CARLISLE Foodbank is continuing to feed more than 600 people every month – more than 200 of them children.

But with the economic impact of the pandemic likely to deepen in the months ahead, and unemployment likely to grow, bosses at the charity say they believe it is inevitable that demand for its food parcels will rise.

“We’re currently feeding every month about 430 adults and around 215 children,” said Rachel Rodway from the charity.

Rachel said current demand for help was partly being met by a patchwork of voluntary and charity groups which had sprung up during the pandemic.

She spoke out as the debate nationally intensified over whether the Government should extend the provision of free school meals to help children whose families have been financially stricken by the pandemic.

“We know the figures will inevitably go up,” said Rachel. “There were 61 new cases of coronavirus in Carlisle yesterday. We are getting deeper and deeper into this and we don’t know what’s going to happen about Brexit.

“I suspect there will be serious repercussions on the price of food.”

She said that the people who use Carlisle Foodbank come from all walks of life. A lot of these people had turned to Universal Credit for the first time for financial support.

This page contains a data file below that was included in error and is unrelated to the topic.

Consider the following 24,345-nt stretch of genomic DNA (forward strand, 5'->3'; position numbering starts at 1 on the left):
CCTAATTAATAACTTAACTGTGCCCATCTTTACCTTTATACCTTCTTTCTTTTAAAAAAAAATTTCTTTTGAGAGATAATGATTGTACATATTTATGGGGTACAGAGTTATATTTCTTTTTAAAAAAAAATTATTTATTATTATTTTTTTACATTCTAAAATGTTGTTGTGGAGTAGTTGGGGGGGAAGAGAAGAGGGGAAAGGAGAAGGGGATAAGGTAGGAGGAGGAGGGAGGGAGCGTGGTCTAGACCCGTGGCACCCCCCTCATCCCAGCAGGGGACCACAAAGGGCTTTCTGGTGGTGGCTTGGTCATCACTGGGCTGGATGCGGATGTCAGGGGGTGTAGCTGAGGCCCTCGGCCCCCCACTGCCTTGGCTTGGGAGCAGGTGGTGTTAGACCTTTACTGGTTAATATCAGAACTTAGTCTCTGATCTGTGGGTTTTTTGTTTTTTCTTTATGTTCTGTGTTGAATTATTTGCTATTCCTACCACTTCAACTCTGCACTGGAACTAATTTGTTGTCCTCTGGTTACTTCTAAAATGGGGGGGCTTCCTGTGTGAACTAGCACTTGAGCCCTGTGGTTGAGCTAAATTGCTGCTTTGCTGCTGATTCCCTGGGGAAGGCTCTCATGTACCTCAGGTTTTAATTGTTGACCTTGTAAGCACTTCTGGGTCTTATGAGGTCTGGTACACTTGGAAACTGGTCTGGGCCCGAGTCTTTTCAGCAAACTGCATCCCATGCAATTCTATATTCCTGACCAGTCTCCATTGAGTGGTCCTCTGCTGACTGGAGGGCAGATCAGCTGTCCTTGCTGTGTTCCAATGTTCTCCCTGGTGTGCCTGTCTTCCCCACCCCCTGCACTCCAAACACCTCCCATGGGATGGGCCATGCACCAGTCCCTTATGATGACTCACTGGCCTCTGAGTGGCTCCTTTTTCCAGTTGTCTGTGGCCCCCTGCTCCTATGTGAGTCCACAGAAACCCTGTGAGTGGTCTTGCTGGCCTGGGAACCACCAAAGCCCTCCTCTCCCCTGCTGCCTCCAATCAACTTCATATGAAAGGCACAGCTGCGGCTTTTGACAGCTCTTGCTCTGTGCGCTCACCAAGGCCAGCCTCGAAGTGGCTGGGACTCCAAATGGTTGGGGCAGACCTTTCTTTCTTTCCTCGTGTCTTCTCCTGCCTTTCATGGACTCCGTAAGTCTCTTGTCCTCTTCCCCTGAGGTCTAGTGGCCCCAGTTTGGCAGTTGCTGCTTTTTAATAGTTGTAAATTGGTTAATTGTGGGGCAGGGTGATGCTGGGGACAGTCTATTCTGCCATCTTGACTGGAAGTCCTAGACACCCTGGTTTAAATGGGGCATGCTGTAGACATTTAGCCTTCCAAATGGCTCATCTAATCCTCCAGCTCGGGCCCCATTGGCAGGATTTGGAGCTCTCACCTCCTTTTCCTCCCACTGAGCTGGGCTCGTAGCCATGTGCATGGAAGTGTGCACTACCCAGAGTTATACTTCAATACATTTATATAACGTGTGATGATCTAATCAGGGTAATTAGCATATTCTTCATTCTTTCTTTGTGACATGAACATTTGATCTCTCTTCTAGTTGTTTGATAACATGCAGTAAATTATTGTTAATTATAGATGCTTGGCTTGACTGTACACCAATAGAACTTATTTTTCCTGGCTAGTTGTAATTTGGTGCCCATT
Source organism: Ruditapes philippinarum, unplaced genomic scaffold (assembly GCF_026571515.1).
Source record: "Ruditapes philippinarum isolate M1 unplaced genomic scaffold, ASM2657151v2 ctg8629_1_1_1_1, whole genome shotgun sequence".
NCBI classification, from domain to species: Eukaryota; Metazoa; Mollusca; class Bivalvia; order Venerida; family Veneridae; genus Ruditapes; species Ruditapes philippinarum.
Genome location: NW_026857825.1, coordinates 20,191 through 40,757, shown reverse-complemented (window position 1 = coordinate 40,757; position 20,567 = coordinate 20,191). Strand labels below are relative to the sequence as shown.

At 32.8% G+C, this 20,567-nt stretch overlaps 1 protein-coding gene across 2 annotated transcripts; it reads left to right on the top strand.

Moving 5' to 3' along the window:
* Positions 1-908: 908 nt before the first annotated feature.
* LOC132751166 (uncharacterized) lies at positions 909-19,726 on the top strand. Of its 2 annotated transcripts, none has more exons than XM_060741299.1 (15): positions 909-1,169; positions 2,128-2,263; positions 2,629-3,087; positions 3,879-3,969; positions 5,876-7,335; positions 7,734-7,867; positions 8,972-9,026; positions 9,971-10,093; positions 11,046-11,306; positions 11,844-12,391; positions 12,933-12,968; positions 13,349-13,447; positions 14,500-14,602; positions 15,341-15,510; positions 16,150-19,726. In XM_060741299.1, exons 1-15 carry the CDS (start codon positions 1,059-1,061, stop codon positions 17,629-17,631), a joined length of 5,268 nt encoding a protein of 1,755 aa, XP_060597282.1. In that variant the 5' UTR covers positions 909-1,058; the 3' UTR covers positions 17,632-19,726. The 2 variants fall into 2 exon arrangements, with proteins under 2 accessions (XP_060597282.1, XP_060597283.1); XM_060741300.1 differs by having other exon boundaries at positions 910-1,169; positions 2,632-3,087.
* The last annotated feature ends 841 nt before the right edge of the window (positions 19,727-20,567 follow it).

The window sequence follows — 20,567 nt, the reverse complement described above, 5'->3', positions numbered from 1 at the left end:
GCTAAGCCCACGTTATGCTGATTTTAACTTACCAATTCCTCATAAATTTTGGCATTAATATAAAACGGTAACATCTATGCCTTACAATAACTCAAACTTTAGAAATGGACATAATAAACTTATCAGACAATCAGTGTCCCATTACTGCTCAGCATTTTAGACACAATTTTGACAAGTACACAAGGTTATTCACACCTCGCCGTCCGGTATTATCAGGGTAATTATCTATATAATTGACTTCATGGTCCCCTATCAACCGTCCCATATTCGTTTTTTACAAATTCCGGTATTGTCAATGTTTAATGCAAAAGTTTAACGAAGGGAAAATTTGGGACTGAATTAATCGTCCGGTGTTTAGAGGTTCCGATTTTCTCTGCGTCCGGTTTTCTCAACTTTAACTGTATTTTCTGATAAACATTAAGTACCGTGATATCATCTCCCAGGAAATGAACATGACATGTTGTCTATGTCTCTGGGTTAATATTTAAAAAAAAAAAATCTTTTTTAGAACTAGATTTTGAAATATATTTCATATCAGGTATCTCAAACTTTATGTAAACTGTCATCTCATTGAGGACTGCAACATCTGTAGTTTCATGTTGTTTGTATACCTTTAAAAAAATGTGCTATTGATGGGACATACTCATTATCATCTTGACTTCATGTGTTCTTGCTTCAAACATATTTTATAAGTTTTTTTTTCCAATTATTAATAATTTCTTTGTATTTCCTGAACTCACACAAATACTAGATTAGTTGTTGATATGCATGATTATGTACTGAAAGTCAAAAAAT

Some had been astonished at how little money they were expected to survive on.

“Many have had no idea how the system works and they were absolutely knocked sideways by the low level of assistance they were getting from Universal Credit,” said Rachel.

While the current level of donations to the charity remains healthy, it is keen to find people willing to be volunteer drivers to deliver food parcels. Anyone interested can log on to the charity’s website,

The true extent of food poverty in Carlisle is hard to establish. A few weekends ago, an event organised by the Rev Alun Jones at the city’s St Herbert’s Church Hall fed around 35 people.

Those attending were treated to a three-course Sunday lunch, prepared by community chef Michael Cullen to coincide with Harvest festival.

Commenting at the time, Mr Jones said: “About 35 people came out to support it and half of those people were homeless.

“The homeless project from St Herbert’s makes a hot meal every night and every morning for the homeless. There are more and more people living in tents in our county because of Covid-19.”

Homelessness is increasing in Cumbria, he says.